Have you been diagnosed with bipolar disorder? Are you the parent of a 10-15 year old child? If so, you and your child may be able to take part in a research study to learn more about the relationship between brain function and the risk for bipolar disorder, and to find out if mindfulness can change brain function and mood symptoms in children at risk for bipolar disorder. Compensation provided.
Bipolar disorder is an illness that causes extreme mood changes from manic episodes of very high energy to the extreme lows of depression. It is also sometimes called manic-depressive disorder. Bipolar disorder tends to run in families, which means that children with a parent or sibling who has bipolar disorder are much more likely to develop the disorder than those who do not. The purpose of this study is to learn more about the relationship between brain function and the risk for bipolar disorder, and to find out if four weeks of regular mindfulness practice can change brain function and mood symptoms. Mindfulness teaches people to be more aware and accepting of their thoughts and feelings in the present moment and may help people respond better to stress and emotions.
COULD THIS STUDY BE RIGHT FOR YOU?
- Diagnosed with bipolar disorder
- Parent of a 10-15 year old child
- Child has daily access to smart phone or tablet
- Child has not been diagnosed with bipolar disorder, schizophrenia or autism spectrum disorder
- Child is able and willing to undergo MRI scanning (no braces or other metal in the body, not claustrophobic and no history of head trauma with loss of consciousness)
- Child has not already participated in the Brain Regulation of Emotions Study or the BEAM Study
WHAT PARTICIPANTS CAN EXPECT
Participation involves psychiatric assessments, questionnaires, and MRI brain scans. Participants will also be asked to use the “Smiling Mind” mindfulness app for at least five minutes per day for four weeks and to take part in a video chat. After the use of the app for four weeks, your child will be asked to have an additional MRI. During a two-month follow-up appointment, you and your child will complete additional questionnaires.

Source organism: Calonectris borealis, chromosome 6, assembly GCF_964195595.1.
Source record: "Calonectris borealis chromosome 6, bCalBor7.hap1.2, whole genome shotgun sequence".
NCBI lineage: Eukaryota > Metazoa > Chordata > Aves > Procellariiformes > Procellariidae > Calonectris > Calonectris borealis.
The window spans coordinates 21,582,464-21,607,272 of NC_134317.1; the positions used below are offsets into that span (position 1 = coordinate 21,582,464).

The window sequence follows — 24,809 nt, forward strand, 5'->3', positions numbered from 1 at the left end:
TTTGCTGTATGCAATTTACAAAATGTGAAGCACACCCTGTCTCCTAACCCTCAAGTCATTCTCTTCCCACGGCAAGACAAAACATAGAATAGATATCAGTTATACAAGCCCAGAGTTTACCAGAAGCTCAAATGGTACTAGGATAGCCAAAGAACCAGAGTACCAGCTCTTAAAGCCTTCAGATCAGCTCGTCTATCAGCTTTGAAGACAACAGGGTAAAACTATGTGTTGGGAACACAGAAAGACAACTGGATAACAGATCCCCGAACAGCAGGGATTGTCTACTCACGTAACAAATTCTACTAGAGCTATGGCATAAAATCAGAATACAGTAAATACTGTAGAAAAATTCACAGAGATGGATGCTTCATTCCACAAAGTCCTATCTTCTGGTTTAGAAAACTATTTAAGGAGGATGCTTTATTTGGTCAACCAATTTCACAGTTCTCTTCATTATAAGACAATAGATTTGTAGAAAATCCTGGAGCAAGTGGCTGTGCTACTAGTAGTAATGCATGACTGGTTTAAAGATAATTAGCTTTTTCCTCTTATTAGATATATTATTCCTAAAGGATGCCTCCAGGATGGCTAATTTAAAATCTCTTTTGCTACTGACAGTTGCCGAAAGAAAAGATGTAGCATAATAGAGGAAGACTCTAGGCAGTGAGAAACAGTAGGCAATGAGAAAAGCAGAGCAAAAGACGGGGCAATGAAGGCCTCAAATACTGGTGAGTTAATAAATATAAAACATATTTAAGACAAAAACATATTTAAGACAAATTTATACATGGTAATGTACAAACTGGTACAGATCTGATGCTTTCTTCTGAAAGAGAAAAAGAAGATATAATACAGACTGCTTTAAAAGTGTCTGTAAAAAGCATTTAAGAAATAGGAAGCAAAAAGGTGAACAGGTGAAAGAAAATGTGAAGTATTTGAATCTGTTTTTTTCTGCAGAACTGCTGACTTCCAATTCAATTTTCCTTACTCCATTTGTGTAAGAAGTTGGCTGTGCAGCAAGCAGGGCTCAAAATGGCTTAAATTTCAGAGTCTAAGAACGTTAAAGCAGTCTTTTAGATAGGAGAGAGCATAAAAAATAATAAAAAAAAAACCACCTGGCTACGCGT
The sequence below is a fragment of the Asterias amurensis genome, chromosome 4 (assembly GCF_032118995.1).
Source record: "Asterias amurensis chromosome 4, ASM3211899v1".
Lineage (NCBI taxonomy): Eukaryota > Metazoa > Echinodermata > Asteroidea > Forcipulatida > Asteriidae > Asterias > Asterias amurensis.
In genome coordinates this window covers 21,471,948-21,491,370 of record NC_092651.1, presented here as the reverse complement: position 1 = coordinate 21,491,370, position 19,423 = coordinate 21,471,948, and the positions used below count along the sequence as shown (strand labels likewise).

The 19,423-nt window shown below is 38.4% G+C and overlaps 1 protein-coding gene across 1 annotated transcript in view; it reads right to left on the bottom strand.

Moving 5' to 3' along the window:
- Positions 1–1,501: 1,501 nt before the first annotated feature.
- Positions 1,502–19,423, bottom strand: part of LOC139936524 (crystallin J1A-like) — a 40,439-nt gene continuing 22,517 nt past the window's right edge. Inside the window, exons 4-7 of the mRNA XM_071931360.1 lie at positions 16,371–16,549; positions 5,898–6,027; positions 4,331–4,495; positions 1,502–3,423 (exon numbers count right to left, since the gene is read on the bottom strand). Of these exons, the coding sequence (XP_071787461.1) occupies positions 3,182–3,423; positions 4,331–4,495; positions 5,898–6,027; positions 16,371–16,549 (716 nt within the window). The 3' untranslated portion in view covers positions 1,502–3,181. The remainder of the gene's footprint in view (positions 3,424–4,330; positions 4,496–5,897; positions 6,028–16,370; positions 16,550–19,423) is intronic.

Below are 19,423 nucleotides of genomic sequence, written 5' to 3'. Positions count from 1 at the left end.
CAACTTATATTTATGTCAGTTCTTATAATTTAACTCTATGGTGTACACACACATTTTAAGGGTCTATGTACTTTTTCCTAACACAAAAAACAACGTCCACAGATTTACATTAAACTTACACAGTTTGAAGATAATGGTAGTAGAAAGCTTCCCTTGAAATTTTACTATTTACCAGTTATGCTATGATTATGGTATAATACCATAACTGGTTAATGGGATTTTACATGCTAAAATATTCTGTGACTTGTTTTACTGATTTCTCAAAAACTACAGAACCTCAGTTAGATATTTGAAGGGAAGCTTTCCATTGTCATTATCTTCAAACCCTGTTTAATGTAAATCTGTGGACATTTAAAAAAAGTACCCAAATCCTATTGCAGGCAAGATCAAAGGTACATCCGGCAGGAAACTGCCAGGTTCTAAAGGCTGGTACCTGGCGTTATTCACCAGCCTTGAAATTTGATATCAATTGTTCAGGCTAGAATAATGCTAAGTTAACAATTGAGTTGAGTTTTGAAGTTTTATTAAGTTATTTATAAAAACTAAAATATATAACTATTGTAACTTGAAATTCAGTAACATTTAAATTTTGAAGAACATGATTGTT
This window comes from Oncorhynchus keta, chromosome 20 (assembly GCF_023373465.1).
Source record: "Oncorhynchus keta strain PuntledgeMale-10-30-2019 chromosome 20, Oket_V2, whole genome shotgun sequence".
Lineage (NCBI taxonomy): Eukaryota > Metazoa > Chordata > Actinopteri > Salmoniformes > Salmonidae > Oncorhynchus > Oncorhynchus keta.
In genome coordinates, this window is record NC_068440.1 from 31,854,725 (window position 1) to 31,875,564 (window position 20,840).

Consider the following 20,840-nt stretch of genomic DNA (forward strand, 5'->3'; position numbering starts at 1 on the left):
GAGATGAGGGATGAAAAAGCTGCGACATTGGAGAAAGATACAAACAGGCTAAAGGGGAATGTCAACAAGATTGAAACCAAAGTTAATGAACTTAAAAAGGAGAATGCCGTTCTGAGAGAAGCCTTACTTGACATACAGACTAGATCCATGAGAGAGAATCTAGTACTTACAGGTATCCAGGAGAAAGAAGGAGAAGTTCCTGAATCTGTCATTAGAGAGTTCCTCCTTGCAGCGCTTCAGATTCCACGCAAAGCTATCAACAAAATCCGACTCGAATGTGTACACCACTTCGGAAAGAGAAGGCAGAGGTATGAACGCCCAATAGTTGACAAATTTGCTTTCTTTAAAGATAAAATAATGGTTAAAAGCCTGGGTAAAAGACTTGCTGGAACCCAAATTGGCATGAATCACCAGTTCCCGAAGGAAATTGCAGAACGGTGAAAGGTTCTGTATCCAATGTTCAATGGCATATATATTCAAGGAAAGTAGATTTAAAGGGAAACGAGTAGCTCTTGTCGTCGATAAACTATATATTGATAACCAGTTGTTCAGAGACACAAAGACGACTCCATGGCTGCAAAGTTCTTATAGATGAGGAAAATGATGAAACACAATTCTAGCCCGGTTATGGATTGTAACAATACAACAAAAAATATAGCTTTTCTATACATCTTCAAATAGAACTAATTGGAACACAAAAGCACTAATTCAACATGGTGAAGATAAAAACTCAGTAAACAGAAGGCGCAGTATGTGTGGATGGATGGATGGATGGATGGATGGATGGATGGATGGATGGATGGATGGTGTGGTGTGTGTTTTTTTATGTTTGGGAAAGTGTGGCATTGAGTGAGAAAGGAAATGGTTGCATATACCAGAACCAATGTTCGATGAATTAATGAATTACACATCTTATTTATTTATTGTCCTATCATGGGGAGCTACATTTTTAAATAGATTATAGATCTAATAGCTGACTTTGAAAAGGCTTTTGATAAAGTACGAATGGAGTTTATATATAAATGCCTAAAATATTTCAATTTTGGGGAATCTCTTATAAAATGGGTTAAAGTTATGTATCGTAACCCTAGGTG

IRB:STUDY19100162E - Brain Regulation of Emotion and Thoughts
MEET THE RESEARCHER
Danella M. Hafeman, MD, PhD, is an Assistant Professor of Psychiatry at the University of Pittsburgh in the Department of Psychiatry. Dr. Hafeman’s research focuses on youth with and at-risk for bipolar disorder. She is interested in understanding clinical and neural mechanisms of risk and resilience, with the goal of eventually preventing mood disorders in these youth. Clinically, she works as a child psychiatrist in the Child and Adolescent Bipolar Services clinic, where she evaluates and treats youth with and at-risk for bipolar disorder.
MEET THE COORDINATOR
Jamie A. Feldman, BA, is the Research Coordinator for Dr. Hafeman’s studies at the Child and Adolescent Bipolar Services clinic. She received her BA in Psychology from Dickinson College. She has a background in clinical psychology as well as experience working with children and families across multiple settings.